There is no Super Bowl without a Super Bowl ring. These mementos, usually packed full of diamonds and intricate references to the winning team and its path to glory, have been gracing players’ fingers for over 50 years.
The tradition itself actually started in baseball — the first ever team-issued championship ring in American sports was made for the the New York Giants to celebrate their 1922 World Series win against the Yankees — and then spread to the other professional leagues.
A long tradition
The New England Patriots received this ring for winning Super Bowl LIII in 2019. Rings have been made for every NFL champion since the first Super Bowl in 1967. Credit: Courtesy NFL
In a nod to tradition, rings are still awarded to the winners of the Conference Championship games — the two semi-final playoff games that precede the Super Bowl. They are similar, but the Championship designs are “a tad more understated,” as Poitras puts it.
Work on each season’s ring doesn’t officially start until after the Super Bowl, and production takes a few months. “Until there’s a winner there’s obviously superstition, so we don’t engage any team and they don’t engage us in any talk around Championship or Super Bowl rings until that entire season has completed. We internally begin to imagine possibilities, but they do not leave our four walls until the day after the Super Bowl,” said Poitras.
The design phase takes up to 8 weeks, and once a final design has been agreed upon, production typically takes between 4 to 6 weeks. The rings are usually awarded in a private ceremony held by the winning team in June.
Super Bowl rings in numbers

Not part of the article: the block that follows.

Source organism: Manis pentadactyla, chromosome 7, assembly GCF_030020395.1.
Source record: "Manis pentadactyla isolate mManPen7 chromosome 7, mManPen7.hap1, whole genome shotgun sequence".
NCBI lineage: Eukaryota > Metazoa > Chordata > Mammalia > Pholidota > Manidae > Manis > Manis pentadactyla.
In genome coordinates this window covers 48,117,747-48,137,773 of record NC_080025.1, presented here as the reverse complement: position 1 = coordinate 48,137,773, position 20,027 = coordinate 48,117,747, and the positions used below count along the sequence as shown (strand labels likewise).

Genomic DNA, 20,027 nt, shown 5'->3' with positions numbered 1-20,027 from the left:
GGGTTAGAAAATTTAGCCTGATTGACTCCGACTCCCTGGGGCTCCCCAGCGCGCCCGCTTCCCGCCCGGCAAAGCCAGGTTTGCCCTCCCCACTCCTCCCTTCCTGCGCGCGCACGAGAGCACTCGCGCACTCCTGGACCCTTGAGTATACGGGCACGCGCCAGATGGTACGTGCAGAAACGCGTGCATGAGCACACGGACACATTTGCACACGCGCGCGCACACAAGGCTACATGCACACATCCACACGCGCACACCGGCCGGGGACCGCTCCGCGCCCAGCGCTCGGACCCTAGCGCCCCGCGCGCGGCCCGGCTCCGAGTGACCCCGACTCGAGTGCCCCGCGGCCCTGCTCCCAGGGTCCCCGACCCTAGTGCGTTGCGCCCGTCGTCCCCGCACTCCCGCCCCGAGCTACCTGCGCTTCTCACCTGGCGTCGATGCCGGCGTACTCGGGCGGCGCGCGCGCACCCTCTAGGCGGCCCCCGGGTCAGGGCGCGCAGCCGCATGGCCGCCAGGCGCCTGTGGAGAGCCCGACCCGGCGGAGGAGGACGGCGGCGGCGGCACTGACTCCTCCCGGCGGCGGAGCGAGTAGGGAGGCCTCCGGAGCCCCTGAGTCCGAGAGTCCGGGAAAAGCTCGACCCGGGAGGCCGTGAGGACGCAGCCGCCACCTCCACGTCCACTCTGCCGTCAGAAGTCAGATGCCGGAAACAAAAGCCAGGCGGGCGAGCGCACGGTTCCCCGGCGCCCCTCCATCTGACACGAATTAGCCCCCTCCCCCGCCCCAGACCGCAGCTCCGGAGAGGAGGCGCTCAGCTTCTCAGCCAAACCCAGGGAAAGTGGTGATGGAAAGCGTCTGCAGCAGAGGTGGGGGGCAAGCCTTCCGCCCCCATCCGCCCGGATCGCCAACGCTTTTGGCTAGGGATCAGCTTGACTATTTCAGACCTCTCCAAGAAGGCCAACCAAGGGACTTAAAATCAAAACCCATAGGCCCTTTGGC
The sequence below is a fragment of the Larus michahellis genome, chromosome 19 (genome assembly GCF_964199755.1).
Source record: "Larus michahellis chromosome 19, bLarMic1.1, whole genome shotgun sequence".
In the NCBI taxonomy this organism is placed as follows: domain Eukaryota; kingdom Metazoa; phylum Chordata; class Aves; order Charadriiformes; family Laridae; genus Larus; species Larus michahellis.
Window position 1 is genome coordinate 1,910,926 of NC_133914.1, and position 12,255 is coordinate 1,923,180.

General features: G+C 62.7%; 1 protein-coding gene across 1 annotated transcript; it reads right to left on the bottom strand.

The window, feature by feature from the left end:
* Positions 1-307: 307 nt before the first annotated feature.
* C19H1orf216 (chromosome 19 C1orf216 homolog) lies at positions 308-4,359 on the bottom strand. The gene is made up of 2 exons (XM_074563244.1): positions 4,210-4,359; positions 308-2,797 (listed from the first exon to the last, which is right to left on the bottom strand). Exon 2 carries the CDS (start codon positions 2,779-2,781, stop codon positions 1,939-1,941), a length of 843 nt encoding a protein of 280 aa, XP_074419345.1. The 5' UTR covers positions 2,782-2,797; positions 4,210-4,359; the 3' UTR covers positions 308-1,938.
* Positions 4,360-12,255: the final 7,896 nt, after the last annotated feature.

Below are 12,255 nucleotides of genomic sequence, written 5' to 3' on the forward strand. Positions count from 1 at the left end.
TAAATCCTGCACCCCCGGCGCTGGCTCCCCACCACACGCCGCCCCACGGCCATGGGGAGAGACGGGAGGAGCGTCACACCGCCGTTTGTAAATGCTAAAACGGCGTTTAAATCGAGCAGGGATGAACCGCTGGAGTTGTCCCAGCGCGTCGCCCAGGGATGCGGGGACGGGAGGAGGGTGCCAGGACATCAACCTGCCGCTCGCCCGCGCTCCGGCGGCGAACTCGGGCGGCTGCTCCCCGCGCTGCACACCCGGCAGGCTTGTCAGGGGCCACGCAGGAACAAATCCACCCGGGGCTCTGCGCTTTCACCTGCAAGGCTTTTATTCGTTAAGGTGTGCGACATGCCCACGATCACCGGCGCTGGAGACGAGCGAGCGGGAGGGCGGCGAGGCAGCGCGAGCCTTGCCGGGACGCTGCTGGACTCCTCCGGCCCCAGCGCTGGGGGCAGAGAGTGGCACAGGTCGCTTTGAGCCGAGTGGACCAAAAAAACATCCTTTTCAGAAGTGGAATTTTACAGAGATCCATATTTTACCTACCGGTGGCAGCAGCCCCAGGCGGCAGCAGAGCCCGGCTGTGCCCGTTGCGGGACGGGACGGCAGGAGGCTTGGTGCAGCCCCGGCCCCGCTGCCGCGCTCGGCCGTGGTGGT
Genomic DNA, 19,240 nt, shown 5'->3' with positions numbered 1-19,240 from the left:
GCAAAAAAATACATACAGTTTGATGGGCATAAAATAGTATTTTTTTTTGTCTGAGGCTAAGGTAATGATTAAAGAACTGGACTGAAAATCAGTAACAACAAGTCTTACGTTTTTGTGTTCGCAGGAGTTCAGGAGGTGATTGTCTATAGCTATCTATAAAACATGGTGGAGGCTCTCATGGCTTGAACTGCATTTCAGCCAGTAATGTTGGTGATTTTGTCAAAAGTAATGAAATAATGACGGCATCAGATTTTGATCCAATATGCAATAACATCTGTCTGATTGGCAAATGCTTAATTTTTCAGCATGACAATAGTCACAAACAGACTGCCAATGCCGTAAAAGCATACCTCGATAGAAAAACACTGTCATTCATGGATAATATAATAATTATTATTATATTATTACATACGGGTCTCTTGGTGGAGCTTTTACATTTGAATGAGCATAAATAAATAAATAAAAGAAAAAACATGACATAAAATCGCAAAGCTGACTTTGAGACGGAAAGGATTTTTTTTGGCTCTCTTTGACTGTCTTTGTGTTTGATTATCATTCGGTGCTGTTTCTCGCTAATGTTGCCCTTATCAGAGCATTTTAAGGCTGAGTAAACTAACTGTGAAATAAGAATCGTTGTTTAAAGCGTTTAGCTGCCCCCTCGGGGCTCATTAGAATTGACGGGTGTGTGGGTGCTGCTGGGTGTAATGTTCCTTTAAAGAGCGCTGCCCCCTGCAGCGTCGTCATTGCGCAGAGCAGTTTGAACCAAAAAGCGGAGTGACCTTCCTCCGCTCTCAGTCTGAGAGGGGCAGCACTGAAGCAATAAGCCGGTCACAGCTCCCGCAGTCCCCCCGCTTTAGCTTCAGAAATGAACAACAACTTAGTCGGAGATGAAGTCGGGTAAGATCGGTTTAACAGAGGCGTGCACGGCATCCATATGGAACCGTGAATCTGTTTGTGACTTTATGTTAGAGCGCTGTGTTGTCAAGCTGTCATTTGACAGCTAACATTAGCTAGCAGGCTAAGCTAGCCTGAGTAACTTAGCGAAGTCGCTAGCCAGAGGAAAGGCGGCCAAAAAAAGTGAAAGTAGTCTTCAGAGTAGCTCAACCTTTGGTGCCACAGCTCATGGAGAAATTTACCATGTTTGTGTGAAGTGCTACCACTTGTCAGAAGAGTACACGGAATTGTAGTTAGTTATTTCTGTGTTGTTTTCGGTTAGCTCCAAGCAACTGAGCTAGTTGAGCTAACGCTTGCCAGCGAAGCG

It’s not just the 53 players on the roster who are given a ring. “Anywhere from 300 to 900 rings are produced, depending on the size of the organization and how many the owners decide they want to give,” said Poitras. While each player gets a personalized version complete with their name and jersey number, more marginal members of staff might get a cheaper variant, with fewer gemstones or non precious alloys, although Poitras says that some organizations give the same exact ring to every single member.
Charlie Peprah, Jarrett Bush and Desmond Bishop show off their 2011 Super Bowl rings for the Green Bay Packers. Credit: Frederick M. Brown/Getty Images North America/Getty Images
The NFL contributes roughly $5,000 per ring for up to 150 rings, the rest is paid for by the franchise. And they tend to go well beyond that.
“These are big rings and they’re meant to be seen across the room, no doubt,” said Poitras. The largest Super Bowl ring ever produced is a size 25 (the average size for a non-athlete male is 10), for William “Refrigerator” Perry, who won Super Bowl XX with the Chicago Bears in 1986. It is wide enough to let a half dollar coin through.
The one that got away
Past Super Bowl rings on display. Credit: NBC/NBCUniversal/NBC via Getty Images
Other teams choose more explicit references, such as the New York Giants, whose path to the 2008 Super Bowl was made possible by “eleven straight [wins] on the road,” a fact forever emblazoned on the side of the ring.
“These rings are mementos that players will hold onto for the rest of their lives and are passed on from generation to generation,” said Poitras.